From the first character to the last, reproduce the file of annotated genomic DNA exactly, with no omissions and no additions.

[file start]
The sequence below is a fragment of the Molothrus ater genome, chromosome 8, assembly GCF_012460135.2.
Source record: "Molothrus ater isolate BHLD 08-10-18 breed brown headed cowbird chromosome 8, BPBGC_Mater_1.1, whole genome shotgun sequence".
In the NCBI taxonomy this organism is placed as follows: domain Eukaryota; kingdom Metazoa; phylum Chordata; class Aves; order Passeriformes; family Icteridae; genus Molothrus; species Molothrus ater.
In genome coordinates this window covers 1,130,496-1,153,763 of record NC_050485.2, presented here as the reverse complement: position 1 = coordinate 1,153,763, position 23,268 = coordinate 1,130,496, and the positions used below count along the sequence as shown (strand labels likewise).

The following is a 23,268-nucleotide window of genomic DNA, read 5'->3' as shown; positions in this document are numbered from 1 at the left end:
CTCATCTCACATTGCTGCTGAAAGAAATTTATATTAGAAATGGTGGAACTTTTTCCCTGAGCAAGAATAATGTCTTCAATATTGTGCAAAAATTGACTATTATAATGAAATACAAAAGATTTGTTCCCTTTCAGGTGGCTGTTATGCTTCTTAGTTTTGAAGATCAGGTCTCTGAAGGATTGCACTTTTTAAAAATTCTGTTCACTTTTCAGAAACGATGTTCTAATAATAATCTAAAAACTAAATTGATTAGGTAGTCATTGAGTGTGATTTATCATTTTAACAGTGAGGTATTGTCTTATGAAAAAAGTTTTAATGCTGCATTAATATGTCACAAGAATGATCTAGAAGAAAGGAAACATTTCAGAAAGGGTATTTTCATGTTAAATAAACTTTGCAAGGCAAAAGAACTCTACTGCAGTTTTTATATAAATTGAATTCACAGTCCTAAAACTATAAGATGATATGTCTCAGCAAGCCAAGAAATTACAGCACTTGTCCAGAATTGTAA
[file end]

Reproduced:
The sequence below is a fragment of the Molothrus ater genome, chromosome 8, assembly GCF_012460135.2.
Source record: "Molothrus ater isolate BHLD 08-10-18 breed brown headed cowbird chromosome 8, BPBGC_Mater_1.1, whole genome shotgun sequence".
In the NCBI taxonomy this organism is placed as follows: domain Eukaryota; kingdom Metazoa; phylum Chordata; class Aves; order Passeriformes; family Icteridae; genus Molothrus; species Molothrus ater.
In genome coordinates this window covers 1,130,496-1,153,763 of record NC_050485.2, presented here as the reverse complement: position 1 = coordinate 1,153,763, position 23,268 = coordinate 1,130,496, and the positions used below count along the sequence as shown (strand labels likewise).

The following is a 23,268-nucleotide window of genomic DNA, read 5'->3' as shown; positions in this document are numbered from 1 at the left end:
CTCATCTCACATTGCTGCTGAAAGAAATTTATATTAGAAATGGTGGAACTTTTTCCCTGAGCAAGAATAATGTCTTCAATATTGTGCAAAAATTGACTATTATAATGAAATACAAAAGATTTGTTCCCTTTCAGGTGGCTGTTATGCTTCTTAGTTTTGAAGATCAGGTCTCTGAAGGATTGCACTTTTTAAAAATTCTGTTCACTTTTCAGAAACGATGTTCTAATAATAATCTAAAAACTAAATTGATTAGGTAGTCATTGAGTGTGATTTATCATTTTAACAGTGAGGTATTGTCTTATGAAAAAAGTTTTAATGCTGCATTAATATGTCACAAGAATGATCTAGAAGAAAGGAAACATTTCAGAAAGGGTATTTTCATGTTAAATAAACTTTGCAAGGCAAAAGAACTCTACTGCAGTTTTTATATAAATTGAATTCACAGTCCTAAAACTATAAGATGATATGTCTCAGCAAGCCAAGAAATTACAGCACTTGTCCAGAATTGTAA